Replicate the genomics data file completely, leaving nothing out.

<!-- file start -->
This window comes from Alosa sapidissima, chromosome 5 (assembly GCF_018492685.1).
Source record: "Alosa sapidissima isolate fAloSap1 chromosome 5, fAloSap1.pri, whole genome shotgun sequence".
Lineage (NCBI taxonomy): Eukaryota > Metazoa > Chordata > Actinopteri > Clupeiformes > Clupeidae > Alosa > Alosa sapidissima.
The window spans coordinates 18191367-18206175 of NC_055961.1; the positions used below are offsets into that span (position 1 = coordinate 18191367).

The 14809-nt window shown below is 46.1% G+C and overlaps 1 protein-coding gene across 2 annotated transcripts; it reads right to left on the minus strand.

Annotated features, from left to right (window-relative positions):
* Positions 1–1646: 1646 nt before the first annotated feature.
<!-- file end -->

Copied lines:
This window comes from Alosa sapidissima, chromosome 5 (assembly GCF_018492685.1).
Source record: "Alosa sapidissima isolate fAloSap1 chromosome 5, fAloSap1.pri, whole genome shotgun sequence".
Lineage (NCBI taxonomy): Eukaryota > Metazoa > Chordata > Actinopteri > Clupeiformes > Clupeidae > Alosa > Alosa sapidissima.
The window spans coordinates 18191367-18206175 of NC_055961.1; the positions used below are offsets into that span (position 1 = coordinate 18191367).

The 14809-nt window shown below is 46.1% G+C and overlaps 1 protein-coding gene across 2 annotated transcripts; it reads right to left on the minus strand.

Annotated features, from left to right (window-relative positions):
* Positions 1–1646: 1646 nt before the first annotated feature.